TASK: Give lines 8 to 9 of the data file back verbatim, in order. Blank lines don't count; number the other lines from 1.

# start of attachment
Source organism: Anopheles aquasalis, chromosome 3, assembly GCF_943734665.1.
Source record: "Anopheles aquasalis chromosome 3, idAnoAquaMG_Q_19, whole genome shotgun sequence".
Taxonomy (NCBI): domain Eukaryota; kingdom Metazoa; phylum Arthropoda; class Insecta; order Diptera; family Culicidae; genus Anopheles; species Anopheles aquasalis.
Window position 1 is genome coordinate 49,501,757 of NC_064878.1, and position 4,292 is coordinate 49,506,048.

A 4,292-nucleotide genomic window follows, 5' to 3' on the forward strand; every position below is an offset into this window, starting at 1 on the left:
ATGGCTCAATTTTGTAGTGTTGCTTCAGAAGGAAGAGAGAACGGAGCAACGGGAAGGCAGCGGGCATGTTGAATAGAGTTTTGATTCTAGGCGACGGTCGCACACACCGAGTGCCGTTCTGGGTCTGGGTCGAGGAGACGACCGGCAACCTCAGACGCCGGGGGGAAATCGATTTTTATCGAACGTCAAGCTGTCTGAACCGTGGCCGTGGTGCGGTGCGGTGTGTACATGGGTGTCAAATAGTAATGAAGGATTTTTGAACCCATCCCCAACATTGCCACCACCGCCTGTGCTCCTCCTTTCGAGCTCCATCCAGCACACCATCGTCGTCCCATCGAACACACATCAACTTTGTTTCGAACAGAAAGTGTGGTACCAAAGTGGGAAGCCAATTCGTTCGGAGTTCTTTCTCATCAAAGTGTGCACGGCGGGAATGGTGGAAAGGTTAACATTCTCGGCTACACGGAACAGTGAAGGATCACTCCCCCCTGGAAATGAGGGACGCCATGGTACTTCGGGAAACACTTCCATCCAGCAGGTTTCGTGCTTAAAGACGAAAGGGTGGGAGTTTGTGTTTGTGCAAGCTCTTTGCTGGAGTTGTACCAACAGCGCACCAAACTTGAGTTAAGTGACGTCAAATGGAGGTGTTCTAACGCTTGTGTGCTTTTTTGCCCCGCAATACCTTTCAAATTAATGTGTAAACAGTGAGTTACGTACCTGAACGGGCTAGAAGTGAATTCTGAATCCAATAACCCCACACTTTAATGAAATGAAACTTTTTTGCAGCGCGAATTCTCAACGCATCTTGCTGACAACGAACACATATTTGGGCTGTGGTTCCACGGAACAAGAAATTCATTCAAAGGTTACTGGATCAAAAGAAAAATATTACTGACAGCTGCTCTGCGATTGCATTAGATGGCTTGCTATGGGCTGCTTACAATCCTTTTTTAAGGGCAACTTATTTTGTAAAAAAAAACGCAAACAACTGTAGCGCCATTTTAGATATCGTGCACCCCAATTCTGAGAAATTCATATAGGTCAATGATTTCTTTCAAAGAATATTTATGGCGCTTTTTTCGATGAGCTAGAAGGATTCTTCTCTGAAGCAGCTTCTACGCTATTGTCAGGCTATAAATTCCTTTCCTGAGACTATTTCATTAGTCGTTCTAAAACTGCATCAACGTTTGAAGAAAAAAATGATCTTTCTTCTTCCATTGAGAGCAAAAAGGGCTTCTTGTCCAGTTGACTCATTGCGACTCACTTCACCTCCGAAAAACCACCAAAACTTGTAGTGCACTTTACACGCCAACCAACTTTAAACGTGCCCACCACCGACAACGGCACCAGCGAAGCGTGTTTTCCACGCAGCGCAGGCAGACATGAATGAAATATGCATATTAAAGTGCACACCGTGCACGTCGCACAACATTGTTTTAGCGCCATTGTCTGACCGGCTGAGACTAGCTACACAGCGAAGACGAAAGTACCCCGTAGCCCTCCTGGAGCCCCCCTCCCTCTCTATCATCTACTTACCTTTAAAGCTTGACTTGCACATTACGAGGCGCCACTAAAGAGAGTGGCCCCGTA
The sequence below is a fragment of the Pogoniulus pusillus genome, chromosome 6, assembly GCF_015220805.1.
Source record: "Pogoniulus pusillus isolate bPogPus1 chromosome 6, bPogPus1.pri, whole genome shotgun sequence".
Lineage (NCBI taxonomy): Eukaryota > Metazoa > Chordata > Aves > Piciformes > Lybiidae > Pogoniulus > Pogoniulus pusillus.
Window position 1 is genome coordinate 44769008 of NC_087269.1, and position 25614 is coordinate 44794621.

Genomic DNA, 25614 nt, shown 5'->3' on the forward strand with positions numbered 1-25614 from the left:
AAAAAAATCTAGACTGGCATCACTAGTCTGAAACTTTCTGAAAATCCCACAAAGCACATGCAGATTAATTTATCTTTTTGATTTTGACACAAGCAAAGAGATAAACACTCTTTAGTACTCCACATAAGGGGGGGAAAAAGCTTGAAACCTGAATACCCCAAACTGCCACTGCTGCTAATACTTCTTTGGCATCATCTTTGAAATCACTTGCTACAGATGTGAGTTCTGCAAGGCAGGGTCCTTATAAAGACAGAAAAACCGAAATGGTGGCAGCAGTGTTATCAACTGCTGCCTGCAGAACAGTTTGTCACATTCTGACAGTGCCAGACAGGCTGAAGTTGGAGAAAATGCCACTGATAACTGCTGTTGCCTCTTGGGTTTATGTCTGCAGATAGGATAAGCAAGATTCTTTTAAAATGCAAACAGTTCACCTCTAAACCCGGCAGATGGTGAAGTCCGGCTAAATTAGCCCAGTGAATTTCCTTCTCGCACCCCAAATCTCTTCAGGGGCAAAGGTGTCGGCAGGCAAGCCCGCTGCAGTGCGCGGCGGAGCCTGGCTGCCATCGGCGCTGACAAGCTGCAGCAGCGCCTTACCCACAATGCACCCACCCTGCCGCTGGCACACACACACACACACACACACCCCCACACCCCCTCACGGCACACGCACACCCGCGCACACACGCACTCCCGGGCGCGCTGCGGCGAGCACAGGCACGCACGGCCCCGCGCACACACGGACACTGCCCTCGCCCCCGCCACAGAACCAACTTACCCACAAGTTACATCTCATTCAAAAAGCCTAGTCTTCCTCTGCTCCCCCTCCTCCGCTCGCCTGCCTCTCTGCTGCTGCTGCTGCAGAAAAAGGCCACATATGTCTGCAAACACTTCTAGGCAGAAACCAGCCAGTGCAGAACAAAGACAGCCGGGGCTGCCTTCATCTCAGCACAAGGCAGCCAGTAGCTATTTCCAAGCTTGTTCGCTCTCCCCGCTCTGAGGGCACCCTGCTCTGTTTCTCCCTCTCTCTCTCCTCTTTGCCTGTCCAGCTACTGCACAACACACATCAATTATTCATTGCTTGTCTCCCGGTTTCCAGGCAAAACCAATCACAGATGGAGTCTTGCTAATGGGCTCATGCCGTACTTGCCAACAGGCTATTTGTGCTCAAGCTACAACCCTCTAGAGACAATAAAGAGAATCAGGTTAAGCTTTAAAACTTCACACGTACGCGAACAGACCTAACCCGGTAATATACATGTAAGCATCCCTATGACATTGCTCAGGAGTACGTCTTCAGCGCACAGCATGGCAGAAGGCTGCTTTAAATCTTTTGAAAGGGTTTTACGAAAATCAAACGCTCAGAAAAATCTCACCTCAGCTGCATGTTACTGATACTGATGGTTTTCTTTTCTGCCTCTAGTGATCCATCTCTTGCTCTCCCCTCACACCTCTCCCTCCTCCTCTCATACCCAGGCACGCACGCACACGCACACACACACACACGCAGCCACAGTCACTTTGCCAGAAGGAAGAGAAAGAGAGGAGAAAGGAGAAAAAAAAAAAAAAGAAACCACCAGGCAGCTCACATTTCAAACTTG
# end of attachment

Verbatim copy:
Source record: "Pogoniulus pusillus isolate bPogPus1 chromosome 6, bPogPus1.pri, whole genome shotgun sequence".
Lineage (NCBI taxonomy): Eukaryota > Metazoa > Chordata > Aves > Piciformes > Lybiidae > Pogoniulus > Pogoniulus pusillus.